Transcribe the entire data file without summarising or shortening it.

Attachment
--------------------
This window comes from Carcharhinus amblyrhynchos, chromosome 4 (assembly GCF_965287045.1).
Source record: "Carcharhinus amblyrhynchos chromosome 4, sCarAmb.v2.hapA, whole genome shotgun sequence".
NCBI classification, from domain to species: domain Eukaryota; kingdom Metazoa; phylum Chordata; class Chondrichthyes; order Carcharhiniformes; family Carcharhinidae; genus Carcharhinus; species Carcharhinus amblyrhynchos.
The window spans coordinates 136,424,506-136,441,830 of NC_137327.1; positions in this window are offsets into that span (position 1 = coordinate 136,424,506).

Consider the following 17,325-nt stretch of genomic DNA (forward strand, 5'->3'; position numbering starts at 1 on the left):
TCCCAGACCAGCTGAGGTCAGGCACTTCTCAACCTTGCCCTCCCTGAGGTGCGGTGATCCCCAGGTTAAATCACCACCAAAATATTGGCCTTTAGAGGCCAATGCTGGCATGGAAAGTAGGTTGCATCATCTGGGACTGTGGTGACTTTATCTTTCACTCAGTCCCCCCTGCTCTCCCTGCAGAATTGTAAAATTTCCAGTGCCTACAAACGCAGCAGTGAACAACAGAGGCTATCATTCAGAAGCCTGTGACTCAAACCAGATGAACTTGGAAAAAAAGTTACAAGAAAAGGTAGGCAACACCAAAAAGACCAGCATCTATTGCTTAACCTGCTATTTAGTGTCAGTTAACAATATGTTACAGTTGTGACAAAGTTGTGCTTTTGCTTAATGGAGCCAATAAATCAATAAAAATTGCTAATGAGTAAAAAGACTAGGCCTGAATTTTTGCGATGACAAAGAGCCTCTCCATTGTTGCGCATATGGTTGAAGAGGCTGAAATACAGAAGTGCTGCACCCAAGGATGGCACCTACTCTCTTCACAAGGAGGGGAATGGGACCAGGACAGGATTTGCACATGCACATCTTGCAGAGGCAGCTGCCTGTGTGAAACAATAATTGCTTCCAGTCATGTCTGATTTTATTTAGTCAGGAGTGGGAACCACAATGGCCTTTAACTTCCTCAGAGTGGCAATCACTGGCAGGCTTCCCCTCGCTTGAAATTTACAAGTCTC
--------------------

This window comes from Carcharhinus amblyrhynchos, chromosome 4 (assembly GCF_965287045.1).
Source record: "Carcharhinus amblyrhynchos chromosome 4, sCarAmb.v2.hapA, whole genome shotgun sequence".
NCBI classification, from domain to species: domain Eukaryota; kingdom Metazoa; phylum Chordata; class Chondrichthyes; order Carcharhiniformes; family Carcharhinidae; genus Carcharhinus; species Carcharhinus amblyrhynchos.
The window spans coordinates 136,424,506-136,441,830 of NC_137327.1; positions in this window are offsets into that span (position 1 = coordinate 136,424,506).

Consider the following 17,325-nt stretch of genomic DNA (forward strand, 5'->3'; position numbering starts at 1 on the left):
TCCCAGACCAGCTGAGGTCAGGCACTTCTCAACCTTGCCCTCCCTGAGGTGCGGTGATCCCCAGGTTAAATCACCACCAAAATATTGGCCTTTAGAGGCCAATGCTGGCATGGAAAGTAGGTTGCATCATCTGGGACTGTGGTGACTTTATCTTTCACTCAGTCCCCCCTGCTCTCCCTGCAGAATTGTAAAATTTCCAGTGCCTACAAACGCAGCAGTGAACAACAGAGGCTATCATTCAGAAGCCTGTGACTCAAACCAGATGAACTTGGAAAAAAAGTTACAAGAAAAGGTAGGCAACACCAAAAAGACCAGCATCTATTGCTTAACCTGCTATTTAGTGTCAGTTAACAATATGTTACAGTTGTGACAAAGTTGTGCTTTTGCTTAATGGAGCCAATAAATCAATAAAAATTGCTAATGAGTAAAAAGACTAGGCCTGAATTTTTGCGATGACAAAGAGCCTCTCCATTGTTGCGCATATGGTTGAAGAGGCTGAAATACAGAAGTGCTGCACCCAAGGATGGCACCTACTCTCTTCACAAGGAGGGGAATGGGACCAGGACAGGATTTGCACATGCACATCTTGCAGAGGCAGCTGCCTGTGTGAAACAATAATTGCTTCCAGTCATGTCTGATTTTATTTAGTCAGGAGTGGGAACCACAATGGCCTTTAACTTCCTCAGAGTGGCAATCACTGGCAGGCTTCCCCTCGCTTGAAATTTACAAGTCTC